We eventually made it back down to the bus for about 7pm in the pitch dark and sheeting rain with exhausted, soaking children and adults. Everyone almost buzzing with adrenalin from the sheer insanity of what we had done combined with relief we had got back without any accidents. I like to think of myself as a relatively adventurous person but that climb was the wrong side of a line especially with the small people of 3.5yo or even 8 years. My understanding was that Evie had taken information about it from a family blogsite and she was angry that the comments she had read that guided her to make the decision to do the climb, were not entirely accurate. It hadnt emphasised the difficulty of the climb. The few sites I have looked at subsequently indicate differently. I shall reserve judgement as thank fully noone was hurt and we made it down safely. However, it was truly a baptism of Sri Lankan fire and hopefully lessons have been learnt.
You'd have thought after yesterday’s initial experience of mountains and climbing, the thought of more climbing might have been the last things on everyone’s mind but no! Today, the alarm clock was set for 530am as we were due to visit imposing Sigyria the ancient rock fortress and a UNESCO listed World Heritage Site.
According to Wikipedia and the ancient Sri Lankan chronicle the Culavamsa, this site was selected by King Kasyapa (477 – 495 CE) for his new capital. He built his palace on the top of the 200m high rock and decorated its sides with colourful frescoes. On a small plateau about halfway up the side of this rock he built a gateway in the form of an enormous lion and hence the name derived is from this structure —Sīhāgiri, the Lion Rock.
Today’s epic expedition made me very very proud of my daughter. 1202 steps to the top of this vertiginous rock and she climbed 90%!h(MISSING)erself. Thankfully, it was a much easier climb than yesterday with clearly defined paths and steps but it was still an extreme challenge for little legs. We set off early to get ahead of the growing crowds and the heat of the day.
Up and up and up we went- seeing the jungly floor disappear beneath us. Through sacred caves with rock paintings, alongside an ancient mirror wall (created using a special plaster made of fine lime, egg whites, and honey. The surface of the wall was then buffed to a brilliant luster with beeswax creating the mirror effect for the king to look at his reflection!).
Up and up and up we climbed. Up to the massive gatehouse in the form of a lion guarding the entrance to the innermost sanctum of of the city – the Sky Palace on top of the rock. We reached the Lion’s Claws where belligerent monkeys outstared us. Im not a fan of wild monkeys. They terrify me in fact especially ones that are accustomed to tourists and know that tourists generally have food on them so will audaciously try to grab things from you if they even suspect there may anything edible on you. They can be very aggressive and Ella was an interesting combination of fascination and fear. Its their unpredictability that makes me edgy. Their ability to move quickly……. And these little fuckers were everywhere. 1202 steps and a load of monkeys. Aaaargh.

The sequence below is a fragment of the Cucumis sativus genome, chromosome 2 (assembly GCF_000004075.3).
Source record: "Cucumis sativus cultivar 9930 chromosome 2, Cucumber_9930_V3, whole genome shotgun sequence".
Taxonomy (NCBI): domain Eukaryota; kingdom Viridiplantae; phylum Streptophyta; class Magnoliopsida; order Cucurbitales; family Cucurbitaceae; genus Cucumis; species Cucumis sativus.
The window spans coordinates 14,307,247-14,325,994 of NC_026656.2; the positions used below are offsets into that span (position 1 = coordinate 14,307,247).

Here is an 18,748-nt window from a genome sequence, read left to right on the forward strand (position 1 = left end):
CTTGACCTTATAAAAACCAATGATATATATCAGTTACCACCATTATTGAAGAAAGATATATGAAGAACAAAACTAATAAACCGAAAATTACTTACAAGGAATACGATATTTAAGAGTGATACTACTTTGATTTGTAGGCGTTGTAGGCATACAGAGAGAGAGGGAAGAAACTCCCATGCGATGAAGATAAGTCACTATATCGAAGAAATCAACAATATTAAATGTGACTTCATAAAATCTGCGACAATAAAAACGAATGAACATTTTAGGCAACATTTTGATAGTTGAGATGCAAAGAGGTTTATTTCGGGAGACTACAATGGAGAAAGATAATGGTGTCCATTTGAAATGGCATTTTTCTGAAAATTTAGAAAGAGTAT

She did it though. My girl made it. She got to the top and played in the sandy gravel of the sky palace fortress. Circumnavigating water gardens and wandering around a ruined site that reminded me a lot of Macchu Picchu. Sigyria was built in 477AD bursting briefly into pre-eminence with breathtaking architecture, art and gardens and then faded away and was forgotten for 1500 years.
Then it was down down down down – all the way and she managed 90%!o(MISSING)f that as well. What a total megastar!
We were back at The Hideout for a much needed late breakfast by 11am and then due to possible inclement weather and general Group fatigue after the morning’s exertions, the decision was made to relax by the pools. I use the word “relax” loosely if there are 13 children going wild…..However, on this occasion we decided “relaxing” for the parents was much needed so we did some tag-team parenting/keeping an eye out and too turns to embrace some Ayuverdic treatments. I booked myself into the Ayurvedic Villa https://www.facebook.com/Ayurveda-VILLA-Sigiriya-806982832683886/
for an afternoon session of Sri Lankan pummeling and something called Pindha Swedha - a fermentation process, using balls made from medicinal leaves, herbs, seeds and powders which are heated and pressed over the body. Oh the sense of excitement climbing into that tuk-tuk with Marnie the 17yo, knowing Ella was safe. Having just 2 hrs of me-time….. bliss!
The massage was interesting….a very “natural setting” in a palm hut where the sounds of the jungle could be heard from outside, the call of birds, and the repetitive swish of the gardeners brush as he swept the paths clear. I emerged feeling rejuvenated and ready for more MumPack Travel action …..A spectacular day ended with a lovely evening out with the Group, multiple bottles of Lion lager, kothu (made from godhamba roti and vegetables, egg and/or meat, and spices) and byriani’s in the small town of Sigyria, before home to The Hideout to prep for another action packed day tomorrow.
Tot: 2.212s; Tpl: 0.046s; cc: 8; qc: 55; dbt: 0.0472s; 2; m:saturn w:www (184.108.40.206); sld: 1;
; mem: 1.4mb